Practices From the Inside Out: Physical Experiences of Spiritual Life

2300840666_a282177849_z

Physical Experiences of Spiritual Life

It is easy for most of us to believe physical life is separated from spiritual life.

We often perceive spiritual life as ethereal and a little spooky. Spiritual life tends to be beyond our everyday experience and somewhat intimidating. We may not be nearly as comfortable with spiritual life as we are with physical life.

Physical life appears to be much more measurable and easier for us to understand than spiritual life. We keep track of how much we weigh, how tall we are, our blood pressure and pulse rate. The ideas of healthy and unhealthy are clearer to us when we talk about physical life.

We live in a culture which worships physical life. Information about how to get our bodies to feel and look better surrounds us. We know what we need to do to strengthen physical life in us.

Spiritual life is more of a foreign idea to us.

We are not sure how to be stronger spiritually and not really comfortable asking for help. It is easy for us to assume spiritual life is about what we think or how we feel. Spiritual life seems to live in our minds or in our hearts, not the rest of our bodies. Whatever we believe, it is not something our bodies experience.

While we work hard to stay in shape physically, spiritual life seems to take care of itself. We may consider spiritual life once in a while, but eventually we let it go.

Physical life and health are priorities for us even before we are born. We treat spiritual life and health like unrelated, less important, private matters.

Our underlying assumption is we are physical beings who might have a spiritual experience. The fact is we are spiritual beings having physical experiences.

Spiritual Beings Having Physical Experiences

I understand spiritual life differently.

There is no wall of separation between spiritual life and physical life. The life of the spirit and the life of the body follow many of the same patterns. We experience the power of spiritual life with our bodies as much as with our hearts and minds.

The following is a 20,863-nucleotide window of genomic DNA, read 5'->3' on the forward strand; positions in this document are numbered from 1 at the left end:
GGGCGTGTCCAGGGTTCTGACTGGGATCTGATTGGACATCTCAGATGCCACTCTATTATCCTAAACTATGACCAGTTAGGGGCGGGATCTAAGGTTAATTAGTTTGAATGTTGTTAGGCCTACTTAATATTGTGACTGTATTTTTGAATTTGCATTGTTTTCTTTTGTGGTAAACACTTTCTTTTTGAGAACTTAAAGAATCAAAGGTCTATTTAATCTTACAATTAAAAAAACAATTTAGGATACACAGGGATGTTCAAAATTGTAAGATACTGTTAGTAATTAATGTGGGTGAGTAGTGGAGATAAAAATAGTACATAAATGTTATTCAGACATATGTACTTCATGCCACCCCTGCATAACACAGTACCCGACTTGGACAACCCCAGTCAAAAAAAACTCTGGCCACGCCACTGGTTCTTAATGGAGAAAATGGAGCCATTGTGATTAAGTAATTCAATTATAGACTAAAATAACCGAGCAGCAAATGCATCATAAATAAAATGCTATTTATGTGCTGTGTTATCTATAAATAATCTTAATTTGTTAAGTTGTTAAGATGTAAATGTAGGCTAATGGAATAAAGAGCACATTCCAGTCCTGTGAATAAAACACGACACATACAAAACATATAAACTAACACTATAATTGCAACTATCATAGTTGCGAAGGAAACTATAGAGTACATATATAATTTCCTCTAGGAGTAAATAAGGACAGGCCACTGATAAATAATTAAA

When we do not exercise or eat in healthy ways, we pay the price physically. At times when our bodies are exposed to what is toxic or unhealthy, we become physically ill. Our bodies work to keep us immune from dangerous things, but they can be compromised.

The same can happen when we come into contact with unhealthy or toxic spiritual things.

Some people were raised in spiritually toxic environments. They may not appreciate the difference between what is healthy and what is not. It can take years of effort for them to restore their spiritual immune systems.

I grew up in rural Wisconsin. The only allergy I know I have is to corn pollen. Each summer I struggled with sneezing, coughing, and other symptoms. I was able to take medication, but it was not until I moved away that summer was better.

Being surrounded by fields of tasseled corn stalks was a toxic environment for me. I thought summer was a fairly miserable season full of physical irritation.

Many people have had experiences which irritated their spiritual allergies. Something in their environment was making them uncomfortable, maybe even miserable.

Some of them may blame themselves or blame spiritual life for how they felt. They often reject spiritual life in general rather than finding what triggers their specific allergy.